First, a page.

California advocacy group Consumer Watchdog is taking a new approach in the push for tighter regulation of the state's health insurance rates.
After a bill giving state regulators the power to reduce or even veto companies' health premium hikes stalled in the Legislature a couple of months ago, the organization decided to bypass the political establishment altogether. Instead, it is taking its cause directly to voters by submitting an initiative to the state attorney general. If it garners enough citizen support, Consumer Watchdog's proposal to drastically limit health insurers' rate-making abilities would be added to the November 2012 ballot.
History suggests that the organization faces a steep climb just to get to that point, however. Legislation giving California regulators more power over rate changes have failed multiple times. In September, a measure sponsored by Assemblyman Mike Feuer, D-Los Angeles, and backed by current insurance Commissioner Dave Jones, failed to win enough support in the state Senate. Jones had authored a similar bill two years earlier that also failed.
Standing in the way of reform is a stiff health care lobby. The California Association of Health Plans vehemently opposes increased state control over rate increases, and in its fight against Feuer's legislation, it enlisted a number of influential allies.
"A growing diversity of interests, including doctors, business, taxpayer and farming groups, are expressing concern that the bill is misguided and will increase employers' costs, limit coverage choices and hinder patients' access to medical care," CAHP said in a June 1 statement about Feuer's rate regulatory efforts.
The organization added that more than 50 groups opposed the measure, including the California Medical Association, California Chamber of Commerce and California Association of Physician Groups.
CalPERS's board also came out against the bill, saying it would intrude on its ability to set HMO plan rates.
Consumer Watchdog's initiative seeks to go even further than the previous attempts, proposing that, in addition to allowing the insurance commissioner to reject health insurance price hikes, companies' rate applications be sworn as truthful under California law. Inaccuracies or false statements justifying an insurer's need for higher rates could then lead to prosecution.
"We're creating the opportunity for the public to have a right to know why rates are high, and have the companies certify under penalty of perjury why they're justified," Consumer Watchdog President Jamie Court told SNL.
A number of major insurers in California have proposed double-digit premium increases over the past couple of years, with Aetna Inc. filing for an average 17.9% hike and WellPoint Inc.'s Anthem Blue Cross Life & Health Insurance Co. seeking an average 16.4% increase. Blue Shield of California in January filed to raise rates by as much as 59%. Aetna and Anthem Blue Cross later agreed to scale back the increases following objections from the state's insurance department, and Blue Shield withdrew its proposal after Jones and U.S. Health and Human Services Secretary Kathleen Sebelius criticized the plan.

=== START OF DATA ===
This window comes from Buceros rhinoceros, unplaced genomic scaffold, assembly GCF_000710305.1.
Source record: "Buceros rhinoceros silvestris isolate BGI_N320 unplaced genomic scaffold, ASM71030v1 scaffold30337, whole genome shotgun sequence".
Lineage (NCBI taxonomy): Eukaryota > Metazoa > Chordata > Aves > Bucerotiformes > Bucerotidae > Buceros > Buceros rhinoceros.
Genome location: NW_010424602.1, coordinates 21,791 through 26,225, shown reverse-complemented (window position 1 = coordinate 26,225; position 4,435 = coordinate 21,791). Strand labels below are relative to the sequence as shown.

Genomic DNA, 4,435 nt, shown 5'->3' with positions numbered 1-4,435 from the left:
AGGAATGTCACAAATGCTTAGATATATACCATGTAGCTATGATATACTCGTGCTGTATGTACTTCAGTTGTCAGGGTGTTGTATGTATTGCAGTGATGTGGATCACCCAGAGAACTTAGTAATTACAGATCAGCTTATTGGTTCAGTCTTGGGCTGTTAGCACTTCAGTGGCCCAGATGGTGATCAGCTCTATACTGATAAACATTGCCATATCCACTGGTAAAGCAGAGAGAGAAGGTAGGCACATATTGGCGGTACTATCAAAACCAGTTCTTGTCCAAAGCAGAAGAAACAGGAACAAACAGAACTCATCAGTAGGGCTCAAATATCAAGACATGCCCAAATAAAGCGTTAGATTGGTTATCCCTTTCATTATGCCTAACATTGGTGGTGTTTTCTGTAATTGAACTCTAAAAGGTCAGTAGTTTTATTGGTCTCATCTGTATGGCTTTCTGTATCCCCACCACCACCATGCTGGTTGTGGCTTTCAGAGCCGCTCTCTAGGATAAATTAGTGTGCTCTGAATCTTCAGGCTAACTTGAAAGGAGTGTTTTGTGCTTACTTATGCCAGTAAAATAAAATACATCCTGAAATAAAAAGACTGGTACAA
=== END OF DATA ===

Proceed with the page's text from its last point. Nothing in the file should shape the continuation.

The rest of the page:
Under Consumer Watchdog's initiative, Jones would have been able to reduce or reject those rate increases outright, as well as force the companies to give a detailed explanation for why they needed such hikes.
CAHP wasted no time in voicing its displeasure with Consumer Watchdog's plan, blasting it as a "deeply flawed" policy that "does not address the real reason health care costs are increasing."
In addition to overcoming its deep-pocketed opponents, Consumer Watchdog must also collect nearly 505,000 signatures in support of the initiative just to get it onto the ballot. It will have less than five months in between the initiative's approval in early January and the May 1 ballot deadline to do so. Should it make it that far, the organization then must publicize the issue well enough to get California residents to vote in favor of the reforms.
Despite those challenges, though, Court is enthusiastic about the organization's chances for reforming rate-making. A successful 1988 initiative, Proposition 103, gave the insurance commissioner similar prior approval powers for property and casualty insurance rate changes, and he said citizen polling on the current initiative shows that a "supermajority" support it.
As for the insurers and business organizations working against him, Court predicted the publicity would benefit his campaign.
"They usually make their own mistakes and we exploit them, so we're counting on them spending a lot of money and being greedy and stupid," he said. "Whenever they get out there with too much money and let the public know that they're opposed to something, the public supports it."
The California Department of Insurance has not yet publicly endorsed the initiative. However, a representative in an email to SNL said Jones is "supportive of the concept" and still reviewing the details of the proposal.
Assemblyman Feuer declined to comment on the initiative, but reportedly plans to resume work in 2012 on his own bill to restrict rate-making.
Consumer Watchdog does not need the political backing, Court said, especially after watching similar proposals killed by the legislative process. Though its initiative still faces significant obstacles, the organization believes California's citizens will be willing to make the changes the government has so far resisted.
"The politicians have failed," Court said. "This is in the court of public opinion now."